This week I reflected that in a more learner-centered kind of learning, teachers have to foster learner autonomy. After reading the suggested articles, I think keeping students’ diaries for reflecting on their own learning, not only about what they learned, but how they learned it, is something teachers can do to help them manage their learning more effectively.
I commented in the discussion forum that I always provide my students with the necessary readings in advance for them to read before the lesson. That way, they already know a great deal when they come to class and have the ability to refashion that knowledge with the teacher’s, classmates’, and their own contributions.
I learned that concept is called “flipped instruction” that is being revisited with regards to technology. The flipped classroom is a technique that definitely works well for me. In my teaching context at university, giving materials for students to obtain information prior to coming to class allows me to use the classroom space for problem solving and critical thinking activities.
This, together with the need to continually evolve as a teacher, is what makes me feel the use of one blog for the class is a good way to make information available and to access an endless number of resources.
With a class blog, not only will students feel motivated to learn outside of the regular classroom through a variety of activities but also they will develop their ability for independent learning, feeling that their response to the different tasks is an important aspect of the learning process, thus building confidence and promoting more autonomous learning.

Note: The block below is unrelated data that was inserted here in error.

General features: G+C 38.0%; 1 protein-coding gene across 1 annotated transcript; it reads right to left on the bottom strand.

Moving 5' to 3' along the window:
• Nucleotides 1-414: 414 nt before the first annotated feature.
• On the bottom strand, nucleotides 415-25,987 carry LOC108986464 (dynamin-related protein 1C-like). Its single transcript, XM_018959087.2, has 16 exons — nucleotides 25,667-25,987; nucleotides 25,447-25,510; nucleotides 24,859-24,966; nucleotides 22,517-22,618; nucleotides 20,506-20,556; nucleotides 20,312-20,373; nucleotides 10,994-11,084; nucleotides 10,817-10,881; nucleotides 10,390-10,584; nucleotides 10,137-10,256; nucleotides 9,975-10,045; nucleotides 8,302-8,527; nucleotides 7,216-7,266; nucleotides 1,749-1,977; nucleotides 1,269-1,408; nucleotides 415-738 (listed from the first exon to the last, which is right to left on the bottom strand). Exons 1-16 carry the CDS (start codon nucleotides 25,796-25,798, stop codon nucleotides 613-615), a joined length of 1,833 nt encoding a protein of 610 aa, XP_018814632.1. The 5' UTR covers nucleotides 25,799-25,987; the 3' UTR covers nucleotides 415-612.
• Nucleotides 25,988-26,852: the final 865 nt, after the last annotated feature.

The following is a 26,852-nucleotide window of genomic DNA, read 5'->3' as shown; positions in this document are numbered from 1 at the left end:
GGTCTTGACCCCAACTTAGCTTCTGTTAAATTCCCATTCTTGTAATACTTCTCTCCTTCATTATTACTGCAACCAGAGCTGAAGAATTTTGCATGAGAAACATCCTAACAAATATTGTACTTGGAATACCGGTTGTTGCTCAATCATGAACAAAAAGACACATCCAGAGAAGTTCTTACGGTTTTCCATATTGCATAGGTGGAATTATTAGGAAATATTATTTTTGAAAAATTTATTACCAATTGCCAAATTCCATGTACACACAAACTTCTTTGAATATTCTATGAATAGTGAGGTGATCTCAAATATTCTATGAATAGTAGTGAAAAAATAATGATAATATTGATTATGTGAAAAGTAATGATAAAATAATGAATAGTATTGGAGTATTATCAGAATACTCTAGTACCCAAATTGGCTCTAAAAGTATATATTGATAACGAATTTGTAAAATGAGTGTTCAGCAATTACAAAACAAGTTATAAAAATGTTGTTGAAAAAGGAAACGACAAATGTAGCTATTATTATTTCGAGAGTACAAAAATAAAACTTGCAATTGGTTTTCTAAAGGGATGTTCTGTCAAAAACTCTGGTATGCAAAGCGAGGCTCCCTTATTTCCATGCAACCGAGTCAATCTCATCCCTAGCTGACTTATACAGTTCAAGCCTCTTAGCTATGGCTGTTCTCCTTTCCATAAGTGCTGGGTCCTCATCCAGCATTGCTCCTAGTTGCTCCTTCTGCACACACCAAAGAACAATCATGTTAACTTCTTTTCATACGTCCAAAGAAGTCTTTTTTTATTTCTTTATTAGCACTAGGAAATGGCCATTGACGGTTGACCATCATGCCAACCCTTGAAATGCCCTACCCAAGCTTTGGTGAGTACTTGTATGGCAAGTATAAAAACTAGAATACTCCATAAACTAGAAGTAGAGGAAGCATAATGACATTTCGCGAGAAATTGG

The one-computer classroom
After reading about strategies for the one-computer classroom, I created a sample activity with the following objective: "Given a timeline with the years of colonial settlements in America, Cultural Studies students will be able to identify the nationality of the different settlers while they watch a video at http://www.youtube.com/watch?v=f1Im20BAtaQ&feature=player_embedded#!."
Projecting the computer screen onto a larger screen that the entire class can see, I will do the activity after having checked students’ previous knowledge. They will identify the nationalities of settlers, adding them to the timeline given. They will work with a partner while watching the video once, and then there will be a comprehension check with the whole class.
Using this dynamic and creative technological tool in a one-computer classroom, I am sure students will be more prone to learn about American colonial settlements than if they just have to get the information from books.
I will work with Alex in the peer reading of our project drafts. I am working on it.